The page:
If the Brexit process was a dart board, the scheduling of this spring statement would have hit the bullseye. With just two weeks to go before the March 29th deadline (although at this stage that looks likely to be extended), this was never going to be transformational. Nonetheless, the Chancellor reinforced our view that the UK economy remains robust despite being put under significant stress by the impasse in Parliament.
Just a day before the Spring Statement, UK GDP figures for January beat expectations. This was reinforced by Office of Budget Responsibility (OBR) who announced upwards revisions in their forward looking forecasts. Under normal circumstances, this would provide the Chancellor with room to stimulate; reducing taxation and increasing public spending. However, in just another illustration of the effects of the Brexit deadlock, he held off, preferring to keep as many tools in the toolkit as possible in case of an adverse Brexit outcome for the UK economy.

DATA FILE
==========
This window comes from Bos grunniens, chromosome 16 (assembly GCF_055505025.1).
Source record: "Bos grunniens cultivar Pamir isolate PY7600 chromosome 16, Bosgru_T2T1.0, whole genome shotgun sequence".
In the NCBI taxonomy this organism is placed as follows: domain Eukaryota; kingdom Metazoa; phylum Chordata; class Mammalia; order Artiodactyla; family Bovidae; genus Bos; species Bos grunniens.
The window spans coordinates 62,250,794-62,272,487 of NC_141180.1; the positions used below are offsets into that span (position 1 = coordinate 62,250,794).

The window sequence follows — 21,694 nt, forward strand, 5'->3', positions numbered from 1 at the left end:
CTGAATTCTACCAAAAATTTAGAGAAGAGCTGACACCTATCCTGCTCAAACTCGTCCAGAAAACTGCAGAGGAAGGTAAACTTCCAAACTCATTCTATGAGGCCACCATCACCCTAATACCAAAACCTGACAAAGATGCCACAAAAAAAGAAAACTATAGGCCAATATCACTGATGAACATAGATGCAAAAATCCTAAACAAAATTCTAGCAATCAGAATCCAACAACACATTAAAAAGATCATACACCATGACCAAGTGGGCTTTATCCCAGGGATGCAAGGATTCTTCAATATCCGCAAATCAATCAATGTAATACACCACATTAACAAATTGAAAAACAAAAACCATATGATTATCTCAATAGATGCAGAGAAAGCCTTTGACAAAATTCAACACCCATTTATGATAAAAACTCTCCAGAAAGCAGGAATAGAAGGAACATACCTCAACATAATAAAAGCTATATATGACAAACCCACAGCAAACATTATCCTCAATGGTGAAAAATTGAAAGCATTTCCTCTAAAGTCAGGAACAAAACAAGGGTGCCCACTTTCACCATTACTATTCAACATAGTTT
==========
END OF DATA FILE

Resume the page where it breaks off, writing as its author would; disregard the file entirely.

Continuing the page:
Taking a step back for a second and looking beyond the Brexit decision, UK public finances are now in a pretty healthy state. The opportunity to end austerity is there, providing it is explored in a sensible manner. Of things worth noting, Mr Hammond discussed an important boost to the NHS, the potential for more support for first time homeowners, and some significant changes to student loans – the latter reflecting the fact that many who go to university now will never pay them off.
So aside from these small glimpses into the future, it was as uneventful as expected. Unfortunately, we will have to wait for bigger plans, but with the Chancellor himself offering a “deal dividend” (a three-year spending plan once a Brexit deal is agreed), there is a green light on expansionary policy once certainty is restored. Looking out to the end of 2019 and beyond, this supports our view that the UK economy is in a solid place, and excluding a no-deal shock, has a bright future.